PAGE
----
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Cedar Waxwing (What Time is it in Nature)

May 16, 2015

Today’s What Time is it in Nature is brought to you by Terra Meares, citizen science volunteer and former intern at Prairie Ridge.   Thanks, Terra!

It is a wonderful time for bird activity and birdwatching here at Prairie Ridge!  If you listen, closely you can hear the shrill chatter of the many Cedar Waxwings (Bombycilla cedrorum) lurking in the trees.

Cedar Waxwing adult

Cedar Waxwings are sleek and shiny birds that range from 6 to 7 inches long and weigh about 30 grams.  They have large crested heads that are pale brown, which fades to soft gray along the body and a short, wide bill.  They also have dark masks outlined in white on their faces that are characteristic of the Cedar Waxwing.  The bellies of these birds are pale yellow, while the wings are soft gray with bright yellow tips on their squared tails.  The secondary wing feathers have unusual red waxy deposits on the tips, but their purpose is not known.  Male and females Cedar Waxwing look alike, though juveniles are mottled gray-brown with black masks and yellow tail-bands like the adults.  As the bird ages, the red waxy wingtips increase in both number and size.

Cedar Waxwings can be found in the northern United States year round and in the southern half of the United States into Mexico in the winter.  During the summer they fly north to Canada for breeding.  They prefer open deciduous, coniferous, or mixed woodlands, especially those along streams or in shrubby areas that produce berries.  They are also present in grasslands, sagebrush, wetlands, and residential areas.  The main food source for these birds are fruits such as serviceberries, strawberries, mulberries, raspberries, Russian olive fruits, honeysuckle, and cedar berries, which their name comes from.  Cedar Waxwings will also feed on insects during the summer for protein, including mayflies, dragonflies, and leaf beetles.  Because their diet is so high in fruit, they are susceptible to alcohol intoxication if they consume too many fermented berries.  Severe intoxication can even lead to death.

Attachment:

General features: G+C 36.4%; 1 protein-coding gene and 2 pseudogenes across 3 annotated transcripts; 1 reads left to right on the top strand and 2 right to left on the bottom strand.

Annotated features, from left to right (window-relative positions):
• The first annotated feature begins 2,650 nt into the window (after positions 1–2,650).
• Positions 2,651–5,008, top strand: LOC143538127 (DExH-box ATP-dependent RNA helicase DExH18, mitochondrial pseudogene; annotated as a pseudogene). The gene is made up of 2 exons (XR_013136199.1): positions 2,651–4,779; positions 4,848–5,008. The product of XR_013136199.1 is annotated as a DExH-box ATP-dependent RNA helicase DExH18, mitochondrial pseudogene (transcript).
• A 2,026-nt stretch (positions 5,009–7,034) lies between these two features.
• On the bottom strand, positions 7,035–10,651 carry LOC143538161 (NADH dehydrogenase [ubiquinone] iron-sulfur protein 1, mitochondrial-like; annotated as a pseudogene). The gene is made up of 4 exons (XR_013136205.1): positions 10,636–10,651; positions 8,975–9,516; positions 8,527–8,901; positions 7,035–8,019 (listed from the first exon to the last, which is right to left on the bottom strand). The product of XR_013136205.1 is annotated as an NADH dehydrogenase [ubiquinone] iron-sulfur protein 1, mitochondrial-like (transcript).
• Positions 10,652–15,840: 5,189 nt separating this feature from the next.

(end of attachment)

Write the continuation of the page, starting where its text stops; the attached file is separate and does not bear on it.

Both the males and females choose the site for nesting, but the females build the nests using twigs, grasses, blossoms, hair, and even materials from the nests of other birds.  The nests are about 5 inches across and 3 inches high and are placed in the horizontal forks of trees such as maples, pines, red cedar, white cedar, and hawthorn.  Females lay between 2 to 6 pale blue or blue-gray eggs that are occasionally spotted.  They incubate the eggs for about 12 days and then brood them for another 3 days.  During this time, the male is in charge of bringing food to the nest.  The nestlings will stay with the parents for about 21 to 25 days, upon which they will leave to join a flock of other young birds.  Cedar Waxwings are highly social and will form large flocks that often nest close together.

The Cedar Waxwings enjoy the delicious berries that are currently abundant on the mulberries at Prairie Ridge.  Whether attending a Citizen Science event on Saturday to watch birds and their nests or spending a relaxing afternoon taking a stroll along the trails, make sure to look for the beautiful Cedar Waxwings on your next trip out!

What Time is it in Nature is a weekly feature highlighting the current plants, animals, and other wildlife at the Museum’s public outdoor facility, Prairie Ridge Ecostation.Find out more about the natural happenings at Prairie Ridge at our What Time is it in Nature Archive!

(Photo by Chris Goforth)

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